Open Access

Low prevalence of CCR5-Δ32, CCR2-64I and SDF1-3′A alleles in the Baiga and Gond tribes of Central India

  • Deepak Bharti1,
  • Ashish Kumar1,
  • Ranjeet Singh Mahla1,
  • Sushil Kumar1,
  • Harshad Ingle1,
  • Tushar Yadav2,
  • Anamika Mishra3,
  • Ashwin Ashok Raut3 and
  • Himanshu Kumar1, 4Email author
SpringerPlus20154:451

https://doi.org/10.1186/s40064-015-1238-6

Received: 10 April 2015

Accepted: 12 August 2015

Published: 25 August 2015

Abstract

Human immunodeficiency virus-1 (HIV-1) which causes acquired immune deficiency syndrome (AIDS), by infecting CD4+ immune cells and hence weakening the host defense mechanism till death, is one of the major factor responsible for human demises worldwide. Both innate (monocytes and macrophages) and adaptive (T cells) immune cells expresses chemokines receptors (2 and 5) and stromal cell derived factor-1 (SDF-1) which play crucial role in HIV-1 virus entry and progression. Allele variants of genes CCR5 (CCR5-Δ32), CCR2 (CCR2-64I) and SDF1 (SDFA-3A; the ligand of CXCR4) are known to slow down the HIV-1 progression in infected individual. In the present study, the frequency of CCR5-Δ32, CCR2-64I and SDF1-3A alleles in primitive tribe (Baiga) and a non-primitive tribe (Gond) of central India were investigated. A total 200 seronegative samples for HIV from healthy individuals of tribes were analyzed and observed allele frequencies of CCR5-Δ32, CCR2-64I and SDF1-3A were (0, 0.035, 0.080) and (0, 0.110, 0.100) in Baiga and Gond respectively. Minor allele frequency of these alleles of Gond and Baiga tribes were compared with different populations of the world for relative hazard (RH), which indicate the risk of progression after infection of HIV1. The RH values were calculated based on genotypic frequency, showed the high RH value (RH1-AIDS1993-0.98, RH2-AIDS1987-0.98 and death/RH3-0.97) in Baiga tribe, indicates the low level of resistance against HIV-1 progression after infection.

Keywords

Primitive tribesNon-primitive tribesChemokine receptorsHIV-1 resistant polymorphismsRelative hazard

Background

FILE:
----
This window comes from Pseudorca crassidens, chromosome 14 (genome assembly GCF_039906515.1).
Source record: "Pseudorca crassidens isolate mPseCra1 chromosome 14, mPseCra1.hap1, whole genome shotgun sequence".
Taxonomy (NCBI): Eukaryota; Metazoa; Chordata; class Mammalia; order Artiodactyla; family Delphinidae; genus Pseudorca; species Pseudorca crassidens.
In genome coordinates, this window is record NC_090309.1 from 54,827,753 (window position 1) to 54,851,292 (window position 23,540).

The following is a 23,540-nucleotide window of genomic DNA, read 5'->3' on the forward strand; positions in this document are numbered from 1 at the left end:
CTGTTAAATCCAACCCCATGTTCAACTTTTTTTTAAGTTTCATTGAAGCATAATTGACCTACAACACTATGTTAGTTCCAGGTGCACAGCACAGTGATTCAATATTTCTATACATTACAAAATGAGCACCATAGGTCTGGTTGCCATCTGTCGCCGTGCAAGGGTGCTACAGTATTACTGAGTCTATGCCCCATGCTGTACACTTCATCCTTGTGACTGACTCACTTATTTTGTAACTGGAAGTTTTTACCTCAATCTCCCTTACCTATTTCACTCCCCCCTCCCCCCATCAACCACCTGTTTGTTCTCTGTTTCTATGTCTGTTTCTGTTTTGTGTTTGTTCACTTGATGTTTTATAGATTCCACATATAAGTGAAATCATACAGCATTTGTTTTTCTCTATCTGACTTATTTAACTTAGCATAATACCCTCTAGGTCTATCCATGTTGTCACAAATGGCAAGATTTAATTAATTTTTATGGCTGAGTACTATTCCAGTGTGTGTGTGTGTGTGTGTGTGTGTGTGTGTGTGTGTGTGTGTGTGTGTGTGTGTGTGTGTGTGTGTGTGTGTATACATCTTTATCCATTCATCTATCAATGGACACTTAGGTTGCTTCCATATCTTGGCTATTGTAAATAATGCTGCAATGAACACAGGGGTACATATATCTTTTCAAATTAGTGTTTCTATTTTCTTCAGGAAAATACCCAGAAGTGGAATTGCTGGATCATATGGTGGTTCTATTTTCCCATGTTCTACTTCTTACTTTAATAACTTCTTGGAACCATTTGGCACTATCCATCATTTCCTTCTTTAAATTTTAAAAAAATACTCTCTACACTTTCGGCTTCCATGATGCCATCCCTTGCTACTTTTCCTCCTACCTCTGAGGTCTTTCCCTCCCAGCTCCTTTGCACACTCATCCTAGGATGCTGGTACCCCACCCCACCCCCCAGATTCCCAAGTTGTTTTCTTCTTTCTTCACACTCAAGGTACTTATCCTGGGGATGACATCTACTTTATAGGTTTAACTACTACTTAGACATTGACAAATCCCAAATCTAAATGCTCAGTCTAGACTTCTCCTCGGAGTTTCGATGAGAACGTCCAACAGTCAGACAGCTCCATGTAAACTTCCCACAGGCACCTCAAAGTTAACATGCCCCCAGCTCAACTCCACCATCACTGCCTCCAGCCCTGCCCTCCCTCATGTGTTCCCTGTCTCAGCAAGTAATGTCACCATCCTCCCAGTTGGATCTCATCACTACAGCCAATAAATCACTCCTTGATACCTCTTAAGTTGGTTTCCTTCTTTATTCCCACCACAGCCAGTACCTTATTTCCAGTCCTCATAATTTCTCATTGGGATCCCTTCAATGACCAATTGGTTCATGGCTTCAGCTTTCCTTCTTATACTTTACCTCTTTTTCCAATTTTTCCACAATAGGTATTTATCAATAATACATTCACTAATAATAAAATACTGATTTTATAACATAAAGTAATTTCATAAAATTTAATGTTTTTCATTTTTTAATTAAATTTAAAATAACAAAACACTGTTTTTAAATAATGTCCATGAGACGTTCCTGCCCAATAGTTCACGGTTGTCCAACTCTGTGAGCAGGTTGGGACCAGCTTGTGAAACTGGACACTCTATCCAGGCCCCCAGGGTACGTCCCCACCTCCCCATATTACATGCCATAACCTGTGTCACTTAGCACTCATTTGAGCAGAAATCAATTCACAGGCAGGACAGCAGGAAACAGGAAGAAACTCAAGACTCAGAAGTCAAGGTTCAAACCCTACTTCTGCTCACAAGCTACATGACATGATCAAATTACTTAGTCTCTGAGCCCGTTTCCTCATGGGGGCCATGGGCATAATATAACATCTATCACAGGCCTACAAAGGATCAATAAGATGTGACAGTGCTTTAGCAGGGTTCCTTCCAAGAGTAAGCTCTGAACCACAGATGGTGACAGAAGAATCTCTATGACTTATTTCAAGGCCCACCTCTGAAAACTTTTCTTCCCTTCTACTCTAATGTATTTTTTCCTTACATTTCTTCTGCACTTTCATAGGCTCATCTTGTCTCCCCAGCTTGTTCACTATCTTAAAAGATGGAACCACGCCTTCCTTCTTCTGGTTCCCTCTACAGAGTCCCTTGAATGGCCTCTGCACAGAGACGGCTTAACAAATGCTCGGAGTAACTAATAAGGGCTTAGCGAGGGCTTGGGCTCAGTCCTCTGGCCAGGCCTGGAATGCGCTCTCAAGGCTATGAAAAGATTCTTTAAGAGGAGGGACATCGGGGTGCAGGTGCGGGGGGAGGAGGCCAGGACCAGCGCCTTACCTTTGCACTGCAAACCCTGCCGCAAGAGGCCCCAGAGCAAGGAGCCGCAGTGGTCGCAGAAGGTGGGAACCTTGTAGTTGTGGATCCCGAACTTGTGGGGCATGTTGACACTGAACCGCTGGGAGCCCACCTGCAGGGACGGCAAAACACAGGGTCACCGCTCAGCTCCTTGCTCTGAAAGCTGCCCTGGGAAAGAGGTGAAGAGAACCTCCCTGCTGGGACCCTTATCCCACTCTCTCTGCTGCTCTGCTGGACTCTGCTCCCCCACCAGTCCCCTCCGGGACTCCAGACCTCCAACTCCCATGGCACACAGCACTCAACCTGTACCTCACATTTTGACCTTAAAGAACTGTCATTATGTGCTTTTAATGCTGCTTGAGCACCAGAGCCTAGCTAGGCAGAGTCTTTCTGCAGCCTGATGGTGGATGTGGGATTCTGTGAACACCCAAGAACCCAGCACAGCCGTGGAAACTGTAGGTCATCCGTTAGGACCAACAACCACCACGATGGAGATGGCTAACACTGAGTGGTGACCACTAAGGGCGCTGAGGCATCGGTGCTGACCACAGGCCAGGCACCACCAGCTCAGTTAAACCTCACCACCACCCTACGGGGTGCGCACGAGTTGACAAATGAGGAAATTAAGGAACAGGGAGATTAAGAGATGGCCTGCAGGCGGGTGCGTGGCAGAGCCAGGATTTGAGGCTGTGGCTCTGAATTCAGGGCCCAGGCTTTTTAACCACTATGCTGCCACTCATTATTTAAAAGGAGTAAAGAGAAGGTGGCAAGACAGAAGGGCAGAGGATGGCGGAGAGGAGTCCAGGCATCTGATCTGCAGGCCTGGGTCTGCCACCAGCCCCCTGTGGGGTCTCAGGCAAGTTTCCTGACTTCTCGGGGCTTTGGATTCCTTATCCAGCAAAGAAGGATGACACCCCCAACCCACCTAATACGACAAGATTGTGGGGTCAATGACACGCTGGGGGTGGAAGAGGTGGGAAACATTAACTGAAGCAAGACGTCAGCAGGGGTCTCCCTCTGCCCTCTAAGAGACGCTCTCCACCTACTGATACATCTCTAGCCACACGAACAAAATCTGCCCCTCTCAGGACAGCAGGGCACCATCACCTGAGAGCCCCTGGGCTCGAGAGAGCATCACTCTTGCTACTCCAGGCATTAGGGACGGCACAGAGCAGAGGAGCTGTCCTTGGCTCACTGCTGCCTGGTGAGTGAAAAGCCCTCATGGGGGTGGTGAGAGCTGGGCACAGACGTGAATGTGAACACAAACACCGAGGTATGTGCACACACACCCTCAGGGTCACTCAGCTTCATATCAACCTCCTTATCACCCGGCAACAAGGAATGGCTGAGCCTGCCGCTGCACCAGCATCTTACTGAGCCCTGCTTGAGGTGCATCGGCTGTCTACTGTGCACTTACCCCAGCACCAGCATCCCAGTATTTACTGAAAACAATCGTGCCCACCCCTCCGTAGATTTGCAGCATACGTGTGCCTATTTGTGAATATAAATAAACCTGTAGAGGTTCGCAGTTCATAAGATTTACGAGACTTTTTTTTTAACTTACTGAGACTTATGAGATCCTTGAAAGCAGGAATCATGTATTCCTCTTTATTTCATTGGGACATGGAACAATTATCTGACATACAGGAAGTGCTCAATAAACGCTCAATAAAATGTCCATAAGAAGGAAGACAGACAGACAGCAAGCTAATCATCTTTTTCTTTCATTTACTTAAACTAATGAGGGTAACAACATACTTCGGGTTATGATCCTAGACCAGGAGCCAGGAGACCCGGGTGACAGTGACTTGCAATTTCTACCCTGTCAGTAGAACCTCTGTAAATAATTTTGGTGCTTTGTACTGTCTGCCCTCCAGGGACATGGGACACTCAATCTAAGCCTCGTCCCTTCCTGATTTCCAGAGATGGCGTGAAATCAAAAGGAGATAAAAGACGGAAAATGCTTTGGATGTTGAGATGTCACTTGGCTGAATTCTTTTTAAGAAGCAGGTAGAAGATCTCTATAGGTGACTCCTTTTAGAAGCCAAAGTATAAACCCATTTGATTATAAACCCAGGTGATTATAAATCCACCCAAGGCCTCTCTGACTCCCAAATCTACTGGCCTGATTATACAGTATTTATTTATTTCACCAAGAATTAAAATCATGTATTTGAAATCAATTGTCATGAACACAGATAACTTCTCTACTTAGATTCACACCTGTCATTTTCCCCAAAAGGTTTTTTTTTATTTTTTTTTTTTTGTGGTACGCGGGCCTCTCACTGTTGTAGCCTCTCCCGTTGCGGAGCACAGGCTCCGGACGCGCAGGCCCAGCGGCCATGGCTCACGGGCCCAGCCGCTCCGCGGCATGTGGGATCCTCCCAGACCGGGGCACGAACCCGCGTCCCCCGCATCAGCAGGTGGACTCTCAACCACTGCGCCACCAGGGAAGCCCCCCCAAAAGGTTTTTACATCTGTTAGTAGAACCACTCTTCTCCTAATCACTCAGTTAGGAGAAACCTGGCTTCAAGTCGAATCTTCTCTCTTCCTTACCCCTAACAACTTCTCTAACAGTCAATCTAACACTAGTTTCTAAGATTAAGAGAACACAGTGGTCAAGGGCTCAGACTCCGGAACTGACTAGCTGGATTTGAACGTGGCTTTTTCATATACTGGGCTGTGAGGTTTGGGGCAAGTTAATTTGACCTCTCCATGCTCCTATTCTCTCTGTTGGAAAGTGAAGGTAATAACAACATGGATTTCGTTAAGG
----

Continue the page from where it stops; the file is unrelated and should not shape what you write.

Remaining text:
It has been nearly three to four decade since the report of the first acquired immune deficiency syndrome (AIDS) case which attracted the world’s attention. The AIDS is caused by the human immunodeficiency virus (HIV) which targets various types of cells of host immunity such as dendritic cells, macrophages and T cell subtypes etc. and slowly weakens the host immune system leading to severe immunodeficiency. According to recent report, about 70 million people have been infected by the HIV which caused 35 million deaths worldwide (Horvath et al. 2012; Ruelas and Greene 2013). HIV-1 and HIV-2 are the two types of HIV (McCutchan 2006), of which, the former is found in majority of the AIDS cases and is considered to be highly pathogenic. Upon infection, progress of HIV-1 has been shown to be influenced by C–C family chemokine receptors (CCR) like CCR5, CCR2 and SDF1 (a ligand of CXCR4). These molecules have been shown to play an important role in the entry of HIV-1 into various cell types such as macrophages, monocytes and T-cells (CD4+) (Herbein and Varin 2010; Doitsh et al. 2014). A 32 bp deletion in CCR5 coding sequence is well known as CCR5-Δ32 polymorphism, was identified in case of near complete resistance from HIV1 in homozygous state and slower progression of HIV1 in heterozygote state (Dean et al. 1996; Liu et al. 1996; Samson et al. 1996). Many populations studies conducted worldwide have been shown that genetic variants CCR5-Δ32 (32-bp deletion), CCR2-64I (V → I) and SDF1-3A (G-801A) slower the rate of HIV-1 progression thus leading to delayed onset and reduced severity of AIDS. The risk of AIDS onset for populations is calculated through determination of relative hazard (RH) based on the occurrence of mutation in these three gene loci (Dean et al. 1996; Smith et al. 1997; Winkler et al. 1998).